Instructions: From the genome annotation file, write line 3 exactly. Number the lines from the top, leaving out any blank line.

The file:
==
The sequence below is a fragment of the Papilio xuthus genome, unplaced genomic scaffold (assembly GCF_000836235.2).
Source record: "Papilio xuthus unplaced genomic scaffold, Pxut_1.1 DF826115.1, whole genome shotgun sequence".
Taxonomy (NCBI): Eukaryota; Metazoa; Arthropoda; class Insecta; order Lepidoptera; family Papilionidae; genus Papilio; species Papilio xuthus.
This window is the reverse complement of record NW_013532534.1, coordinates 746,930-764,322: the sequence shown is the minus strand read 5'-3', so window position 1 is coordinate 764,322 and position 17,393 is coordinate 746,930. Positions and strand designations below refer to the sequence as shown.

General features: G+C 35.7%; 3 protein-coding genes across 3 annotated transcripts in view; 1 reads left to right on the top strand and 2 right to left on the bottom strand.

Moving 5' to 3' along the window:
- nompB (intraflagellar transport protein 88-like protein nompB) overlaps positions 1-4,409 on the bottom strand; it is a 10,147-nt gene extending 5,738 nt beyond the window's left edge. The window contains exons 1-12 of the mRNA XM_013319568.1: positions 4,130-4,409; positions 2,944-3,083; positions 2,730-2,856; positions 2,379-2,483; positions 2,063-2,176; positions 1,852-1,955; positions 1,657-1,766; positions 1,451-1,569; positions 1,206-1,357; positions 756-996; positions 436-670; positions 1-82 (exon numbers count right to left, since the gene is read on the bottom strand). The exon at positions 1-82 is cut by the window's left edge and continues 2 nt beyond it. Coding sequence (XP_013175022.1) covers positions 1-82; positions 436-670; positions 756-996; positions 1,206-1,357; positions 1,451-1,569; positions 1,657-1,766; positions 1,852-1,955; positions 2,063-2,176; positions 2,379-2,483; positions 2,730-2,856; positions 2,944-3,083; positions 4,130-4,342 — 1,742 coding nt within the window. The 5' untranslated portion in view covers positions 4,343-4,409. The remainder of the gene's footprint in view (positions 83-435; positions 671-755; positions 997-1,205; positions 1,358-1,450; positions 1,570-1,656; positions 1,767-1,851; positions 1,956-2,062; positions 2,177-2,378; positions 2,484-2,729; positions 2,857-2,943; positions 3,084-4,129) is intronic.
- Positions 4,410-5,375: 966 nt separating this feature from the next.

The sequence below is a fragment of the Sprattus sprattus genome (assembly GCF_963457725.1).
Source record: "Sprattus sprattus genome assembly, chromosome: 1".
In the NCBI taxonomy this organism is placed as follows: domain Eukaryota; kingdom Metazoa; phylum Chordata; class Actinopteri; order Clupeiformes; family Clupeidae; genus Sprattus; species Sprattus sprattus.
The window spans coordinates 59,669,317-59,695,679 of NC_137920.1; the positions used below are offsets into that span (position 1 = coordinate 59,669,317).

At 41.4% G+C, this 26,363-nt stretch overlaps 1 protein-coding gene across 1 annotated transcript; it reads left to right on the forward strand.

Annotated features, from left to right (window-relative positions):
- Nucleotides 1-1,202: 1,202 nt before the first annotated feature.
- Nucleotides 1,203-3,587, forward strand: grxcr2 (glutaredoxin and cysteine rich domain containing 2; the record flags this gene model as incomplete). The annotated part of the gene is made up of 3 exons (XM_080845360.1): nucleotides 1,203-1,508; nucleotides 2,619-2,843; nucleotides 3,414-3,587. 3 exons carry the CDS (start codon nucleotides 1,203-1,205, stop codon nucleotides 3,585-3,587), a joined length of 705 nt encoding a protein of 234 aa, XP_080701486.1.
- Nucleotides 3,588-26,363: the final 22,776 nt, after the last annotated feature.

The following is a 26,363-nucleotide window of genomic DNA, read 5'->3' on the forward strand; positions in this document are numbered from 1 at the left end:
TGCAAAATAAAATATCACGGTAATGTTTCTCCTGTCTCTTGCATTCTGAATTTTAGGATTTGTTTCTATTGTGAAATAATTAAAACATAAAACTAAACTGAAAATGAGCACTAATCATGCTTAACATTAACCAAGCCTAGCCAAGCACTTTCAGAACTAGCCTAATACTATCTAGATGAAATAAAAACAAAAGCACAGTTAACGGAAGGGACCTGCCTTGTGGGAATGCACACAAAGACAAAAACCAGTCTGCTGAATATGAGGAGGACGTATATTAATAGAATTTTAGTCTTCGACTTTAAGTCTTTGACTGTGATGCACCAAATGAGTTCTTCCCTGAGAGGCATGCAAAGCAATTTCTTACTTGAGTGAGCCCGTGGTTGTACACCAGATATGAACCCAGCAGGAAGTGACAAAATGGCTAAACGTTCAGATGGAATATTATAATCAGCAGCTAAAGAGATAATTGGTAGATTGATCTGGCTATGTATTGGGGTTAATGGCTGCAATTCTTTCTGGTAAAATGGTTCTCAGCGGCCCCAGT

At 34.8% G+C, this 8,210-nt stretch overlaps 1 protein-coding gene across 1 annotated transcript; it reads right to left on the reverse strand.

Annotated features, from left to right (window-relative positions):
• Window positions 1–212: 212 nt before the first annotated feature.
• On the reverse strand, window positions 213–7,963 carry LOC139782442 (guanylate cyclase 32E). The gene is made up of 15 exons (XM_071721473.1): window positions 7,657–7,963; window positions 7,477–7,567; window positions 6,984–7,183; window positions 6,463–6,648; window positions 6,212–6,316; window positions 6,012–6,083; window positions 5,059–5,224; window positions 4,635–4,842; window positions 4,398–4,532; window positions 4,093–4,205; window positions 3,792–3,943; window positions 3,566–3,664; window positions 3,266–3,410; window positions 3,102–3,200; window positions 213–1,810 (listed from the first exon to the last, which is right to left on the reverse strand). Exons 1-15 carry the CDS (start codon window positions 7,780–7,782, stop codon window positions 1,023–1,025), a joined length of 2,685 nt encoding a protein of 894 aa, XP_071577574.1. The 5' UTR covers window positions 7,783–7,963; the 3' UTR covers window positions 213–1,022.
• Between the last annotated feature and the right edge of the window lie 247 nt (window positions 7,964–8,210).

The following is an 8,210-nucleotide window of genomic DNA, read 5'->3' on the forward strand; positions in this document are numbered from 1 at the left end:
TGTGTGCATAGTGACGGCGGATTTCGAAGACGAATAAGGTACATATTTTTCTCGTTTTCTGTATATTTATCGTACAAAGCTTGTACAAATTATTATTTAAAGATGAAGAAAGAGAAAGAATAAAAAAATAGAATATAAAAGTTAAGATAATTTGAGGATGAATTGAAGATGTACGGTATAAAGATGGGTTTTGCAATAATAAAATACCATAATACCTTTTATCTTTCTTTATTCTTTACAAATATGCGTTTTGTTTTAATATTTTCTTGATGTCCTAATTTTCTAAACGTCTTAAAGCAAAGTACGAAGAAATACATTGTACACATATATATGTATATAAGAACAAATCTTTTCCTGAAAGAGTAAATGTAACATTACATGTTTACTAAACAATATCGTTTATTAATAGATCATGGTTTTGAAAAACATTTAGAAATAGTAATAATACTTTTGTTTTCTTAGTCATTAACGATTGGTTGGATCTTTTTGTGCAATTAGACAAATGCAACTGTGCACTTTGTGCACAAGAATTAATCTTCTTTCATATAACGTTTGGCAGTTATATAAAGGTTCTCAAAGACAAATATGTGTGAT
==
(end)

Taxonomy (NCBI): Eukaryota; Metazoa; Arthropoda; class Insecta; order Lepidoptera; family Papilionidae; genus Papilio; species Papilio xuthus.